In The Pearl, what are some examples of animal imagery in chapter one?  

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gpane's profile pic

gpane | College Teacher | (Level 3) Senior Educator

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The first chapter contains a lot of references to animals - pigs, roosters, doves, goats, and also the scorpion which becomes the emblem of evil when it attacks the baby Coyotito. The effect of this is to emphasise the natural surroundings of Kino and his family, and indeed the whole Mexican Indian community.

In fact, Kino's whole race is regarded as being animal-like by the Spanish who have colonised and oppressed them for hundreds of years.

He could kill the doctor more easily than he could talk to him, for all of the doctor's race spoke to all of Kino's race as though they were simple animals. (chapter 1)

This quote serves to highlight the vast gulf between the races; there is simply no meaningful communication, far less any understanding and sympathy, between them. The Spanish view the Indians as being primitive and devoid of reason, the Indians resent the Spanish imposition.

On a more individual note, there is a striking use of animal imagery in relation to Juanita after the baby has been bitten:

She looked up at him, her eyes as cold as the eyes of a lioness. (chapter 1)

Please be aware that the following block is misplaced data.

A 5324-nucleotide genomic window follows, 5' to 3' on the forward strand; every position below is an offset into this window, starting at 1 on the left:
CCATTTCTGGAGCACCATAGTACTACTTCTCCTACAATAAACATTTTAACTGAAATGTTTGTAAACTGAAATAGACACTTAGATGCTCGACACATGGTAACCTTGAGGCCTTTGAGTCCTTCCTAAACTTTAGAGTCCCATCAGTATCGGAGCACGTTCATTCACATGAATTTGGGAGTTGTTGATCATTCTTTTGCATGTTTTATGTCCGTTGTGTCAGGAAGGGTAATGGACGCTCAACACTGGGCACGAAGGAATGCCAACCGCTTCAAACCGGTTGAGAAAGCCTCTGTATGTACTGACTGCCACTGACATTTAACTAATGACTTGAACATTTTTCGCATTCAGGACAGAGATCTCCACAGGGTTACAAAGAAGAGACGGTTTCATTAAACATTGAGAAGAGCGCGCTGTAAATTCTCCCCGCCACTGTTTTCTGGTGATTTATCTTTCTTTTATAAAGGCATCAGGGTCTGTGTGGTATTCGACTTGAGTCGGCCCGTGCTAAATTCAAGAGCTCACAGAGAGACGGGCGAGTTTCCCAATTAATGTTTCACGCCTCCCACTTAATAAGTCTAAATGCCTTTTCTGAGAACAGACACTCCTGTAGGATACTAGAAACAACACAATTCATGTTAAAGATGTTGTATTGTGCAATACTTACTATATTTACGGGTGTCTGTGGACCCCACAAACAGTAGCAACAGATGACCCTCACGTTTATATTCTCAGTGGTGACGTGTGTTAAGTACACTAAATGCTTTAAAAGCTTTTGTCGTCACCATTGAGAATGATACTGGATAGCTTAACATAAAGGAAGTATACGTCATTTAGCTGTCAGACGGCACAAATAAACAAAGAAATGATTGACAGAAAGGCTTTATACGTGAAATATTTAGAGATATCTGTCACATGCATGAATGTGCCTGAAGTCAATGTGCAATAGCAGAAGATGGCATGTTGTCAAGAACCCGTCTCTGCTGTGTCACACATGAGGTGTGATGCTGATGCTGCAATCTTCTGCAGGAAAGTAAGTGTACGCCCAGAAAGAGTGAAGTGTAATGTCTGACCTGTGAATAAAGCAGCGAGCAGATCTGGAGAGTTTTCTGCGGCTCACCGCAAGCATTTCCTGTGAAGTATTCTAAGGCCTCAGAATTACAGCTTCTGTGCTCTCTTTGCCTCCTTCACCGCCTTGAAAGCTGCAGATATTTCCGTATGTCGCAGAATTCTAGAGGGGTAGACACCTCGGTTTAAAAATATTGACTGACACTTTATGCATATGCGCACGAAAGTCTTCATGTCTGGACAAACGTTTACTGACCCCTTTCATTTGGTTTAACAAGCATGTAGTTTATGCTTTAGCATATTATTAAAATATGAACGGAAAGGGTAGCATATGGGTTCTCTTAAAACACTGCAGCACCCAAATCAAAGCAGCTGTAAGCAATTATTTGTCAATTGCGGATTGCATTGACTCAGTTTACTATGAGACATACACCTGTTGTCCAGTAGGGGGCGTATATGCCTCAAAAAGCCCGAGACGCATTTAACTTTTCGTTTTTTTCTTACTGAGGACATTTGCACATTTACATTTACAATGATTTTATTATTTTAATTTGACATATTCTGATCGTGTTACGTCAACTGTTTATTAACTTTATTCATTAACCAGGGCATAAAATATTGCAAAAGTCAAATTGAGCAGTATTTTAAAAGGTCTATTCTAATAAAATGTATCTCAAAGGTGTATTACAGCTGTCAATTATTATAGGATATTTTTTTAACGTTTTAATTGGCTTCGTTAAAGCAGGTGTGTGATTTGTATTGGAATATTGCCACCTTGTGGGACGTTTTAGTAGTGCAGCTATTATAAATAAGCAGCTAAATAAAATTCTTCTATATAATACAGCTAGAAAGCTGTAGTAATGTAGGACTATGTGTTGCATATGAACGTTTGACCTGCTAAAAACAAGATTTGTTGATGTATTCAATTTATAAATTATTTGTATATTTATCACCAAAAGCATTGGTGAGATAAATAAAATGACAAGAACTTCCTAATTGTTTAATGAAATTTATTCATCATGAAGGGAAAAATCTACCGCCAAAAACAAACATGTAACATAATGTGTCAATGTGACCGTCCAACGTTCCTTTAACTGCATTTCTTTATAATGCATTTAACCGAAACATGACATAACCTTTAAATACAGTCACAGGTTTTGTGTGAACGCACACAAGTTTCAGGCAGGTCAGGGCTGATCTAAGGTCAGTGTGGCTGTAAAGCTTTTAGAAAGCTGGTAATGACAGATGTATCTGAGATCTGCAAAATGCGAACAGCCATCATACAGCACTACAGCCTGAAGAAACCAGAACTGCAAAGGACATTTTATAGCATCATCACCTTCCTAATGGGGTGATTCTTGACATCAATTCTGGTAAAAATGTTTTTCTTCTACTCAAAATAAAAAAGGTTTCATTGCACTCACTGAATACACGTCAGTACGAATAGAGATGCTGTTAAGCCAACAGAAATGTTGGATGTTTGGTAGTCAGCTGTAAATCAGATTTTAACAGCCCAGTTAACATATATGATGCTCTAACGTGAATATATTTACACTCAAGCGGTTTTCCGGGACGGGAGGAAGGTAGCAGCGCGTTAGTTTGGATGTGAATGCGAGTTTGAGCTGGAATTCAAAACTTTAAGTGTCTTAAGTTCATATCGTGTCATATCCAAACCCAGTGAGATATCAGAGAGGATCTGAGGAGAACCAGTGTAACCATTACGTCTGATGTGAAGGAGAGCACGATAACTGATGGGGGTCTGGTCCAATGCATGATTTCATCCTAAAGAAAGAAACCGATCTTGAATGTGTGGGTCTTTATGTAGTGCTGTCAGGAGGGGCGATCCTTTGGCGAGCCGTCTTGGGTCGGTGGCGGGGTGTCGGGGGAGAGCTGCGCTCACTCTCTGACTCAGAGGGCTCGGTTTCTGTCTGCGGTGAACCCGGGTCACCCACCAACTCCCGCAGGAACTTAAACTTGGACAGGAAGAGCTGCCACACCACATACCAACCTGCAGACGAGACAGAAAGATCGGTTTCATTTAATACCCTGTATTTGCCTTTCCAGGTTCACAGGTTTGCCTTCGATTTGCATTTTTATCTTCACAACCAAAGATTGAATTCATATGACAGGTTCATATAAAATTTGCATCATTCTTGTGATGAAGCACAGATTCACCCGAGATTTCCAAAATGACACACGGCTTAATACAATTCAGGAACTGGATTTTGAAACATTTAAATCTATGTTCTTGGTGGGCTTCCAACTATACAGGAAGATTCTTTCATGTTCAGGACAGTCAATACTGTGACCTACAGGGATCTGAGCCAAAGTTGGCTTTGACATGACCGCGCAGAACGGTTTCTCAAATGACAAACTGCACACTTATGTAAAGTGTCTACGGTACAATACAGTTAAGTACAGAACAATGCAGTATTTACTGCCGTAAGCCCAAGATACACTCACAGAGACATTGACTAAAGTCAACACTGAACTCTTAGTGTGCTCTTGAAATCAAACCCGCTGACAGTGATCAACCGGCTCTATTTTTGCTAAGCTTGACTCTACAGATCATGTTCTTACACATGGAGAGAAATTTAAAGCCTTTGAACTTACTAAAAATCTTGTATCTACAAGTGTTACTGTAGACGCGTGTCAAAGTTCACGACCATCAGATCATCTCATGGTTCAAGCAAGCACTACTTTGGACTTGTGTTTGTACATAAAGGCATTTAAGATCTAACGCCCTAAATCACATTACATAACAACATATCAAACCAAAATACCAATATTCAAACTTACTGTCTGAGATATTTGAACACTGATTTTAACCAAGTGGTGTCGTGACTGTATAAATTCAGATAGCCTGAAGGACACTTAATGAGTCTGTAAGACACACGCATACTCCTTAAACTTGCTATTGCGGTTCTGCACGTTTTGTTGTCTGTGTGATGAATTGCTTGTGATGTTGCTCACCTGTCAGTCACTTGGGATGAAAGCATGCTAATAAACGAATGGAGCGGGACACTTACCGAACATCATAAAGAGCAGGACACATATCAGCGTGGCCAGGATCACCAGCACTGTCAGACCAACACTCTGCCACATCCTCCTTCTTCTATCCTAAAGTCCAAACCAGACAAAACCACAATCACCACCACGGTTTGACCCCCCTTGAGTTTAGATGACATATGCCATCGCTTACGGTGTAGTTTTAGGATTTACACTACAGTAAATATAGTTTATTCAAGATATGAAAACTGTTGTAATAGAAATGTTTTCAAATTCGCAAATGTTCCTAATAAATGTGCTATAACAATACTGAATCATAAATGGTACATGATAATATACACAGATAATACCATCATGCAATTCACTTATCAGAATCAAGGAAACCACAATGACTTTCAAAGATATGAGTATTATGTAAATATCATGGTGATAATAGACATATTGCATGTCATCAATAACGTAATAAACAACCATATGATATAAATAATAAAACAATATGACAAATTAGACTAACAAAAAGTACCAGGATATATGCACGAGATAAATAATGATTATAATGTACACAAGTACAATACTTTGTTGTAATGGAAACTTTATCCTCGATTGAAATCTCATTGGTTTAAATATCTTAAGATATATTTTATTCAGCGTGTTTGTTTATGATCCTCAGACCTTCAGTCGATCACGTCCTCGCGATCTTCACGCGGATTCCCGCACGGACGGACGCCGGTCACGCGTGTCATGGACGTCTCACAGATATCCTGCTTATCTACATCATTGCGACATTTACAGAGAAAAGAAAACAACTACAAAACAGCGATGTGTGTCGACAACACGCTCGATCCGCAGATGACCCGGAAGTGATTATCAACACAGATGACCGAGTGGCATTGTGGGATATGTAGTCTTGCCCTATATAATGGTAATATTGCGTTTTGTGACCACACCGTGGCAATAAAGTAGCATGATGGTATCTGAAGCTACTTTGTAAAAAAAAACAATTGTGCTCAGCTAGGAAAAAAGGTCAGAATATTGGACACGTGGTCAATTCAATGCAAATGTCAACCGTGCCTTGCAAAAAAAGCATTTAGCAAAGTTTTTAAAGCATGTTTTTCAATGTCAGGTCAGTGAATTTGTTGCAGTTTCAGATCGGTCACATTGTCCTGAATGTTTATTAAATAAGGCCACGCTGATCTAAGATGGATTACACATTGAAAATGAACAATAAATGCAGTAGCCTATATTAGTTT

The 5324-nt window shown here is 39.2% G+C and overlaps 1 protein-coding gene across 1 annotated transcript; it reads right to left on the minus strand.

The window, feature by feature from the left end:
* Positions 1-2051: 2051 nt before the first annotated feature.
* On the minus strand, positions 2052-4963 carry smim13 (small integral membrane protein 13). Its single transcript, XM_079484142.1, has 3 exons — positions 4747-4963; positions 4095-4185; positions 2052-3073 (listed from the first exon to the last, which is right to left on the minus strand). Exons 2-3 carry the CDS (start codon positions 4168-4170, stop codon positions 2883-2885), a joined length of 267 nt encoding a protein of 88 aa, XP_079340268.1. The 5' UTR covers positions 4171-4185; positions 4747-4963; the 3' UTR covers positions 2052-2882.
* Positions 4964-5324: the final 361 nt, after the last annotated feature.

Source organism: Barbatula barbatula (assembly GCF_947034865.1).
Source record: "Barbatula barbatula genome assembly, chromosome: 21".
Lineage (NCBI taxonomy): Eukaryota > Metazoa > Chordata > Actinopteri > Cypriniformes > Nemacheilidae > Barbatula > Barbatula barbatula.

This comparison shows the strength of Juanita's maternal instinct. To save her baby, it is implied, she will do anything; she can turn dangerous if required.

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gmuss25's profile pic

gmuss25 | College Teacher | (Level 3) Distinguished Educator

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Steinbeck utilizes animal imagery in the first chapter to illustrate Kino's natural environment and foreshadow events. Animal imagery is also used to characterize individuals and groups throughout the story. As was mentioned in the previous post, Steinbeck depicts roosters, pigs, and birds to illustrate the natural setting where Kino and his family live. In the Indian settlement where Kino resides, it is commonplace for goats and dogs to wander around and interact with humans. The indigenous people are associated with the wilderness, nature, and innocence. Steinbeck also uses animal imagery to symbolize Kino's plight. In the first chapter, Kino watches as a dusty ant frantically attempts to escape from a trap that an ant lion had dug. The dusty ant's tragic situation reflects and foreshadows Kino's struggle to escape from the oppressive Spaniards. Kino and the other Indians are also viewed and treated like animals by the ruling Spaniards. Additionally, Steinbeck uses the scorpion to symbolize the arbitrary evils that exist in the world after it stings Coyotito.

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